X-Ray & Fluoroscopy

What is an X-ray Exam?

X-ray or radiography, as it is sometimes called, is a diagnostic medical procedure that uses radiation to produce x-ray images. This type of imaging is used to examine many parts of the body including the skeletal system, gastrointestinal system, respiratory system, vascular system and the uritogenital system.

There are several ways in which X-rays can be used to create an image.  Radiographs, or x-ray images, are still pictures similar to photographs. 

All X-ray examinations require signed requisitions by a physician or nurse practioner.  Some procedures require scheduled appointments. If you are unable to attend a scheduled appointment, it is imperative that you call the facility where your appointment is to let them know that so that another patient who is waiting for a procedure can be booked at that time.  

How do I prepare?

Dress casually and in loose clothing when you come for an X-ray procedure, as more than likely you will have to change into a gown. Dressing in a casual manner allows ease in changing. You may not have to take off all of your clothing, but the technologist will let you know exactly which items need to be removed for the procedure.   You may also be asked to remove any jewellery such as watches, necklaces, earrings and body piercings which would interfere with acquiring the image. 

What is involved?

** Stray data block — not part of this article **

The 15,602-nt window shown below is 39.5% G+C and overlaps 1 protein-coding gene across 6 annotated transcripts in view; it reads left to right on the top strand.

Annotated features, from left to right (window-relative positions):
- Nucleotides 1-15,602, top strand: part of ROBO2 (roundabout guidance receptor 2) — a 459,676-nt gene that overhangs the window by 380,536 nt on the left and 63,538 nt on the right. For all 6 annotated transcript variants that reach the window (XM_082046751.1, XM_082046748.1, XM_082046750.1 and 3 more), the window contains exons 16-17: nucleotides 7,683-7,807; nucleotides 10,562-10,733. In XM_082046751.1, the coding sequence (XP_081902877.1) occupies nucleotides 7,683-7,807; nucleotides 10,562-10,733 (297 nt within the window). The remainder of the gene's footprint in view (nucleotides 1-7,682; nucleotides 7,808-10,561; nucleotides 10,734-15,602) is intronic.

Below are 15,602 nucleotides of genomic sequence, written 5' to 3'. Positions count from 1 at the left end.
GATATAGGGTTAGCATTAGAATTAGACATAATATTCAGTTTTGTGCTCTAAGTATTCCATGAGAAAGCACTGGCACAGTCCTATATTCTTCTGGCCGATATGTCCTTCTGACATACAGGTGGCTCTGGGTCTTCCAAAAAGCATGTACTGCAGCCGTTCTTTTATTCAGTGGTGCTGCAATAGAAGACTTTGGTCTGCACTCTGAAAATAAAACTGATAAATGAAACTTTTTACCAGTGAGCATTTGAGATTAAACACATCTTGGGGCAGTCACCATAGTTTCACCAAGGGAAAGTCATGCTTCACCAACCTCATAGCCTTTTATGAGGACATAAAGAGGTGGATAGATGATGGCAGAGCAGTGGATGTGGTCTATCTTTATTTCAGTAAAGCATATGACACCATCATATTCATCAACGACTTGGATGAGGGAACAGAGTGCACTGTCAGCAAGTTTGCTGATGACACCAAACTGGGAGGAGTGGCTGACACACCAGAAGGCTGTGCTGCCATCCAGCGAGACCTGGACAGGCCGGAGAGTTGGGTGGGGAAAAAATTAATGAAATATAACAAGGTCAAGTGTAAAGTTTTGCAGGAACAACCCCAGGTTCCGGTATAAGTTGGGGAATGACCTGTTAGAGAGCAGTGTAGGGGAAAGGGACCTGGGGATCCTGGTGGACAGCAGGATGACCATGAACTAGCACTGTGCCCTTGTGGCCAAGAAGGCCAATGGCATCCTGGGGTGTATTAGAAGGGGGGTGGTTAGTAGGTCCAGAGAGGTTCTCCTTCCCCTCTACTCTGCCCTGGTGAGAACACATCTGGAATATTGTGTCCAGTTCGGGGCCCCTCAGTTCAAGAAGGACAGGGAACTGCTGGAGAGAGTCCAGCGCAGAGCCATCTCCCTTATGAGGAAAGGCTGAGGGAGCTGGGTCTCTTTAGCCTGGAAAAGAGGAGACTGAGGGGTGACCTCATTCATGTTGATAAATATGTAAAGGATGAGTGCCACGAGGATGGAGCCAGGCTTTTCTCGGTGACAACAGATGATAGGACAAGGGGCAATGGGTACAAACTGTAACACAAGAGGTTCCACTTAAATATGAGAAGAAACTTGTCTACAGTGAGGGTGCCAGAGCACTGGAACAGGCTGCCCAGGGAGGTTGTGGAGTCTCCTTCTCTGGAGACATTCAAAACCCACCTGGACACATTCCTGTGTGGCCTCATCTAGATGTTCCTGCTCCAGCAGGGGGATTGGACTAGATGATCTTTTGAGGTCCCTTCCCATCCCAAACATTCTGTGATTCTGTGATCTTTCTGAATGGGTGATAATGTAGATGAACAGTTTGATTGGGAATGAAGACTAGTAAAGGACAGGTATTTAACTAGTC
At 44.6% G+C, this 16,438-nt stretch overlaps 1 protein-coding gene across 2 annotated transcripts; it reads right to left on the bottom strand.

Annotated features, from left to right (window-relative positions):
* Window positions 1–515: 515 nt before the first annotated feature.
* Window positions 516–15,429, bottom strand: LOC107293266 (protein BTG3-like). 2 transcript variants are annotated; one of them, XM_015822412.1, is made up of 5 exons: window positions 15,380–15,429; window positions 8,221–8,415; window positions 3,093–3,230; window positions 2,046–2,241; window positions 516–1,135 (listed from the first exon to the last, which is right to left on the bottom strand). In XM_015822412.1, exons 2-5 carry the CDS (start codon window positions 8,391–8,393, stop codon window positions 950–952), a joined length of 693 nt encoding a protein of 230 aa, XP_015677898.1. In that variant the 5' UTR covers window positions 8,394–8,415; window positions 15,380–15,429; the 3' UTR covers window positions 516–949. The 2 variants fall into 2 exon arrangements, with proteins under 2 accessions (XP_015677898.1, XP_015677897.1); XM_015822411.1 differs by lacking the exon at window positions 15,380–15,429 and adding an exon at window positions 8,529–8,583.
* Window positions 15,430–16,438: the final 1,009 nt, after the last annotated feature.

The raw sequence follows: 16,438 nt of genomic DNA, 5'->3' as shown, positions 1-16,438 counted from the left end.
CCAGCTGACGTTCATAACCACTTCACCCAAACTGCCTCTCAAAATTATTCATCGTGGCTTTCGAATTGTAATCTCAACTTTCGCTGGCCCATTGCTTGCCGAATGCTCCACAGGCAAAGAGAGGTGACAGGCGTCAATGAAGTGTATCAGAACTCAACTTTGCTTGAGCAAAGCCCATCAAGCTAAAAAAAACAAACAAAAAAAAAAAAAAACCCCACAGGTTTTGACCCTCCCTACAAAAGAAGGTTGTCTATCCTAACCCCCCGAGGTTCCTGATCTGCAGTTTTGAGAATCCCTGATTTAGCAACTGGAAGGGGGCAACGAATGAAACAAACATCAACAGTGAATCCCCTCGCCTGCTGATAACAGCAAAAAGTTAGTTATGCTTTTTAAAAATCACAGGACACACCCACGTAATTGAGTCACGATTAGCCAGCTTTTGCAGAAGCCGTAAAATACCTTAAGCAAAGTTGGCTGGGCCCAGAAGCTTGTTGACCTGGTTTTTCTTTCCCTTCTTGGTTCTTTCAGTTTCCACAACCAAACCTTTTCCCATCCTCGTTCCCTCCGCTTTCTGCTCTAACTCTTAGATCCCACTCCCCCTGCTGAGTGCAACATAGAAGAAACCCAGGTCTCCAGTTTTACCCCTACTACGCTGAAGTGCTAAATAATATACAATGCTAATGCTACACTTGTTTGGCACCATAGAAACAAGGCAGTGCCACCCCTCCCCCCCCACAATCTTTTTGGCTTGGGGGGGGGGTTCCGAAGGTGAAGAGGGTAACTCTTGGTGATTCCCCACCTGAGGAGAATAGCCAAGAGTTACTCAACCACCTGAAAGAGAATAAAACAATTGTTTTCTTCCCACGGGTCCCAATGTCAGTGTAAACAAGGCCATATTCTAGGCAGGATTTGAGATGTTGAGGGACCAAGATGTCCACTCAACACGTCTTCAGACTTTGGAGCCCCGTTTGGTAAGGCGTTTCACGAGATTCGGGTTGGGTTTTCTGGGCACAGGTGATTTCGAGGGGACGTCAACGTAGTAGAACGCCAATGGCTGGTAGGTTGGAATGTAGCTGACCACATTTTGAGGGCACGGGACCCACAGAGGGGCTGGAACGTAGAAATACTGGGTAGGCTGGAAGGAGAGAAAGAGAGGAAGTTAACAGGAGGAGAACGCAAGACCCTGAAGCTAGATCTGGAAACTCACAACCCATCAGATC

After checking in for your exam, you may be asked to change into a gown in the X-ray area.  The technologist (this is the non-physician professional who will be performing the procedure) will take you to the examination room and direct you to stand, sit or lay on the table/stretcher.  They will then help you into a position that will generate the precise picture that your physician has asked for.  It is very important to hold still and follow the breathing instructions that you are given.  The technologist will then press the exposure button and an x-ray – or radiograph - is created on film or a special screen.  A computer then analyzes the “film” to make the image that is seen on the television monitor of the X-ray machine.  You will not feel the x-rays while the picture is being taken, but sometimes you may be asked to hold a difficult position or your breath for a few seconds. 

How long will it take?

The length of the procedure will depend on the body part being examined and may vary slightly at the different sites in Winnipeg.  This information is outlined more specifically in the attached link.

How do I get my results?

Your results will be read by a radiologist, and a report will be sent to your referring physician, who will go over the results with you.

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